CURRANT CREEK EAST
(out and back, or return via Chukar Butte and Cartwright Road)
Recommended for May
This short but scenic walk covers the first mile or so of a trail that users might want to explore further on their own. Most of the trail has a relatively high clay content, so best used when fully dry; 420 foot elevation gain.
Start at the informal trailhead where Currant Creek Trail (#75) crosses Cartwright Road; follow trail EAST to its junction with Chukar Butte Trail (#74). This stretch goes through good displays of fragrant longspur lupine (Lupinus arbustus), bitterbrush (Purshia tridentata), and arrowleaf balsamroot (Balsamorhiza sagittata) when all three are at peak bloom, all within the first quarter-mile of trail. Other common wildflowers include butterfly biscuitroot (Lomatium papilioniferum), prickly-leaf phlox (Phlox aculeata, intergrading with P. longifolia), wild-hyacinth (Triteleia grandiflora), hermit milkvetch (Astragalus eremiticus), wand phacelia (Phacelia heterophylla), and tufted evening-primrose (Oenothera cespitosa ssp. marginata).
The most unusual plants occur on a south-facing slope after the ascending trail wraps around a ridge, consisting of dark clay soil of volcanic origin. Just below the trail at one point is a very small, highly localized population of pallid milkweed (Asclepias cryptoceras), a particularly stunning member of the genus that unfortunately does not do well in cultivation. This is one of very few places that pallid milkweed grows in the Boise Front, but please admire the plant from the trail, since the habitat is extremely fragile. Hotrock penstemon (Penstemon deustus) is present on the same slope, blooming somewhat later than most other flowers mentioned here.
The trail passes near a small brush-lined creek at one point, with patches of yellow-flowered upland violet (Viola nuttallii var. praemorsa) and starry false solomon’s-seal (Maianthemum stellatum, previously in Smilacina) visible. Although tempting to admire close-up, beware of abundant poison-ivy (Toxicodendron rydbergii, previously in Rhus radicans)! The trail then follows a ridge-top road with good views, abundant pestle-parsnip (Lomatium nudicaule), and scattered globemallow (Sphaeralcea munroana). Dramatic sandstone cliffs form the southern escarpment of the ridge, providing additional geological interest as well as habitat for netleaf hackberry (Celtis reticulata).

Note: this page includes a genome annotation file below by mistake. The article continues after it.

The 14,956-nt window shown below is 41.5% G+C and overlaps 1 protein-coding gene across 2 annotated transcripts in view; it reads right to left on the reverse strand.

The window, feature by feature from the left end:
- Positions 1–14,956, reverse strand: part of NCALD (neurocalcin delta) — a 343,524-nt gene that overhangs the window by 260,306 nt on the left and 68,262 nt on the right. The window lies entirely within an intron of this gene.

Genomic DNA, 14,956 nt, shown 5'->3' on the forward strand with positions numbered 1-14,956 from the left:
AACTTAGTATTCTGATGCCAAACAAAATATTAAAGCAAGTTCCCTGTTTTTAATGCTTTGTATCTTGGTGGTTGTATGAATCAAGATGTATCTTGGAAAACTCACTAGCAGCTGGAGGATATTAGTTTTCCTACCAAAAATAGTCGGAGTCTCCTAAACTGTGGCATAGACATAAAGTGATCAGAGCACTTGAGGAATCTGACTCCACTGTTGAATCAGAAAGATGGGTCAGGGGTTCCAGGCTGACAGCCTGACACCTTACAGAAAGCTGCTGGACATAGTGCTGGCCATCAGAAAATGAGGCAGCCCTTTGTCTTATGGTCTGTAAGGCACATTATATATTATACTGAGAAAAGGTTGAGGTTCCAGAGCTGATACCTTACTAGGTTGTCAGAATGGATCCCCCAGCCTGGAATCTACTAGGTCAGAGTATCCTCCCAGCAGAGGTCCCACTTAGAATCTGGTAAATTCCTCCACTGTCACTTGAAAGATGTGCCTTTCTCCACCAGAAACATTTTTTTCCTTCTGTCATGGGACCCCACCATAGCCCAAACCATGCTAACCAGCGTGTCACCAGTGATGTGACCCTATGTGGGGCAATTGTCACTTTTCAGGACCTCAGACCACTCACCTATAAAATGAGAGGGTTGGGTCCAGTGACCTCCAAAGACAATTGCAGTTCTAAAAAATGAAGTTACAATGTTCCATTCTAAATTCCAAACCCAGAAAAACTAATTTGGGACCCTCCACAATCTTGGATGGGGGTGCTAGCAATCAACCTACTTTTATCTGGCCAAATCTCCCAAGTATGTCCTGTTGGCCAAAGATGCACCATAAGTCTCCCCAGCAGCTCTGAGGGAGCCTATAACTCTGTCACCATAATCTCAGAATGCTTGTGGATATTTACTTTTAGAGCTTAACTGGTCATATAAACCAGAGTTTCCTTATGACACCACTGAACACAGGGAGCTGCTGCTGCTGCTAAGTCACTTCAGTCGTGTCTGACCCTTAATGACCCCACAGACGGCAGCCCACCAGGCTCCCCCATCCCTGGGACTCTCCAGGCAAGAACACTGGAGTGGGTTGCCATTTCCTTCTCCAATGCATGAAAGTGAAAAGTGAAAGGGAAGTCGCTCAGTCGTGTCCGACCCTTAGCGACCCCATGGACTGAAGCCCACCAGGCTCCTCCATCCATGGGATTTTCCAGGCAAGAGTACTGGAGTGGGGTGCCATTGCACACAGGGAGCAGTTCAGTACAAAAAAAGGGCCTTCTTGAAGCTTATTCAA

The trail drops down at a gap in the escarpment to its junction with Chukar Butte Trail (#74). If you want to make a loop hike, although without very many additional species, go right on Chukar Butte Trail and then walk alongside Cartwright Road about half a mile back to your starting point. You can also extend your hike by turning left on Chukar Butte Trail as an out-and-back option, again with limited additional species at least while traversing the mid-elevation pastureland.
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NOTE: Please enjoy the wildflowers and leave them for others to enjoy. Because our unique local flora is already under pressure from invasive weeds and habitat loss, harvesting of native plants is not encouraged on this website, especially along popular trails.